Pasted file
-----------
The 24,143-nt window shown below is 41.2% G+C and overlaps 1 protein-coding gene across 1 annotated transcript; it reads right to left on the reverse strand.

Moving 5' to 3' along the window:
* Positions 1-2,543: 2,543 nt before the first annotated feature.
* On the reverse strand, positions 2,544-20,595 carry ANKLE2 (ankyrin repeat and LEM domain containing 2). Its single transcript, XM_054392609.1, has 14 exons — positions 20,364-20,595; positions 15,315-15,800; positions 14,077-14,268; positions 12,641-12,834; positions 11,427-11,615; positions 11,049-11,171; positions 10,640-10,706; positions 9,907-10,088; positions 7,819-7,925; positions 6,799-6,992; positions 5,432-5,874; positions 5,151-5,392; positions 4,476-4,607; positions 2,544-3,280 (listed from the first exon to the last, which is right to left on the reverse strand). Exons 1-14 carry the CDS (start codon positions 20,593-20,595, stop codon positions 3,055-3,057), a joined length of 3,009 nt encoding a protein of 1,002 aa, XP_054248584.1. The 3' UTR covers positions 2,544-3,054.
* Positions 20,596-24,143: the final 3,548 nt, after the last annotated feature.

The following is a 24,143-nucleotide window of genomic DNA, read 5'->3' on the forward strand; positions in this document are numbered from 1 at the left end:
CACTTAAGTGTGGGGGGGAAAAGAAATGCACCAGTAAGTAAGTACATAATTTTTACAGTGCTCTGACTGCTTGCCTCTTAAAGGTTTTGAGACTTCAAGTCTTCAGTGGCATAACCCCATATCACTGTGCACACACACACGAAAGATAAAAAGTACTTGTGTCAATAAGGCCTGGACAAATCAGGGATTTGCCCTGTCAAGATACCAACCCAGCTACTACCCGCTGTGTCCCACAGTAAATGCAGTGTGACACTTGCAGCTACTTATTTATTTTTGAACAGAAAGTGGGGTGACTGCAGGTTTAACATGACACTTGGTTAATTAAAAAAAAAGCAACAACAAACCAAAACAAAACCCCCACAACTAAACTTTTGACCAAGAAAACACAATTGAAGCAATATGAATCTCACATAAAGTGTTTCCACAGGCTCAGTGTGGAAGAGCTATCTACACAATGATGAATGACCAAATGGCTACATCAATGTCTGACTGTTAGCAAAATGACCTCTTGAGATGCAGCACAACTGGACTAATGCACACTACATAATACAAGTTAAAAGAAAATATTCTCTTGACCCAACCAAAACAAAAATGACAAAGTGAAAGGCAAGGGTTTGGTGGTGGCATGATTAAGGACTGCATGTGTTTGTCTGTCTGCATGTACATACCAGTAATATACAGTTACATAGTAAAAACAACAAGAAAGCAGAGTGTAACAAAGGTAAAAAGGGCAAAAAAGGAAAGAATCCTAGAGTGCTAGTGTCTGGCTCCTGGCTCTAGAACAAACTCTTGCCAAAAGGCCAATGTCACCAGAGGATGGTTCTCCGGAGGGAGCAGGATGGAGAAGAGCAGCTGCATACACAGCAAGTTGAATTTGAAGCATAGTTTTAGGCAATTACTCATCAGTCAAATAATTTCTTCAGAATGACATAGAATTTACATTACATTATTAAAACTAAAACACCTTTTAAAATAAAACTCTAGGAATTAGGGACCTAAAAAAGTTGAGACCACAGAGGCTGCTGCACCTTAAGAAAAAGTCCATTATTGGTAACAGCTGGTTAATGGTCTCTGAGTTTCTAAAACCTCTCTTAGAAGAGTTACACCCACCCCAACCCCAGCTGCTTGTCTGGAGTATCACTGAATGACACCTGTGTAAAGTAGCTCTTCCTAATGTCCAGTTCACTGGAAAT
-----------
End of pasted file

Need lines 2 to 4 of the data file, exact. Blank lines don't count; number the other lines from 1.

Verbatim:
Moving 5' to 3' along the window:
* Positions 1-2,543: 2,543 nt before the first annotated feature.
* On the reverse strand, positions 2,544-20,595 carry ANKLE2 (ankyrin repeat and LEM domain containing 2). Its single transcript, XM_054392609.1, has 14 exons — positions 20,364-20,595; positions 15,315-15,800; positions 14,077-14,268; positions 12,641-12,834; positions 11,427-11,615; positions 11,049-11,171; positions 10,640-10,706; positions 9,907-10,088; positions 7,819-7,925; positions 6,799-6,992; positions 5,432-5,874; positions 5,151-5,392; positions 4,476-4,607; positions 2,544-3,280 (listed from the first exon to the last, which is right to left on the reverse strand). Exons 1-14 carry the CDS (start codon positions 20,593-20,595, stop codon positions 3,055-3,057), a joined length of 3,009 nt encoding a protein of 1,002 aa, XP_054248584.1. The 3' UTR covers positions 2,544-3,054.